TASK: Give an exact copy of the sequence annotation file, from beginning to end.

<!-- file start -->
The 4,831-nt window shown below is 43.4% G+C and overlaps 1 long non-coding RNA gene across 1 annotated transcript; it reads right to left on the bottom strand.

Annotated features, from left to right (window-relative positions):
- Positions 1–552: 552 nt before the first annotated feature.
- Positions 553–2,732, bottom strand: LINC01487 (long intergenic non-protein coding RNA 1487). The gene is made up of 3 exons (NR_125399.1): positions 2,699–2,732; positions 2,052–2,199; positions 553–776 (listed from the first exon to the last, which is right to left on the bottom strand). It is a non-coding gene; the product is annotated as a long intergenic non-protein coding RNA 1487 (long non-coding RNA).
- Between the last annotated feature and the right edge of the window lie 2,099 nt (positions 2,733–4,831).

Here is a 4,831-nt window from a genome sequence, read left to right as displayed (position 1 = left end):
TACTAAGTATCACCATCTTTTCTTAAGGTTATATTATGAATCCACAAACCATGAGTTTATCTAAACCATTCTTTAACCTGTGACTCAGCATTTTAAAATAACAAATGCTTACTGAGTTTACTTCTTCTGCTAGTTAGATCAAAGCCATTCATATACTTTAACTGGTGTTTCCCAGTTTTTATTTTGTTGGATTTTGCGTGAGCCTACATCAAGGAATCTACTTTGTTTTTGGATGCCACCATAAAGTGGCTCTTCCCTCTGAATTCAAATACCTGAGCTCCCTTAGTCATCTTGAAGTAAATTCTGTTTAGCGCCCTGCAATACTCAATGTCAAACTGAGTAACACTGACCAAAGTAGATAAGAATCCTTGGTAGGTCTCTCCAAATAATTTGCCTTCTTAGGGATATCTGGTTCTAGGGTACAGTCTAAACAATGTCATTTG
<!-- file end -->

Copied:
The 4,831-nt window shown below is 43.4% G+C and overlaps 1 long non-coding RNA gene across 1 annotated transcript; it reads right to left on the bottom strand.

Annotated features, from left to right (window-relative positions):
- Positions 1–552: 552 nt before the first annotated feature.
- Positions 553–2,732, bottom strand: LINC01487 (long intergenic non-protein coding RNA 1487). The gene is made up of 3 exons (NR_125399.1): positions 2,699–2,732; positions 2,052–2,199; positions 553–776 (listed from the first exon to the last, which is right to left on the bottom strand). It is a non-coding gene; the product is annotated as a long intergenic non-protein coding RNA 1487 (long non-coding RNA).
- Between the last annotated feature and the right edge of the window lie 2,099 nt (positions 2,733–4,831).

Here is a 4,831-nt window from a genome sequence, read left to right as displayed (position 1 = left end):
TACTAAGTATCACCATCTTTTCTTAAGGTTATATTATGAATCCACAAACCATGAGTTTATCTAAACCATTCTTTAACCTGTGACTCAGCATTTTAAAATAACAAATGCTTACTGAGTTTACTTCTTCTGCTAGTTAGATCAAAGCCATTCATATACTTTAACTGGTGTTTCCCAGTTTTTATTTTGTTGGATTTTGCGTGAGCCTACATCAAGGAATCTACTTTGTTTTTGGATGCCACCATAAAGTGGCTCTTCCCTCTGAATTCAAATACCTGAGCTCCCTTAGTCATCTTGAAGTAAATTCTGTTTAGCGCCCTGCAATACTCAATGTCAAACTGAGTAACACTGACCAAAGTAGATAAGAATCCTTGGTAGGTCTCTCCAAATAATTTGCCTTCTTAGGGATATCTGGTTCTAGGGTACAGTCTAAACAATGTCATTTG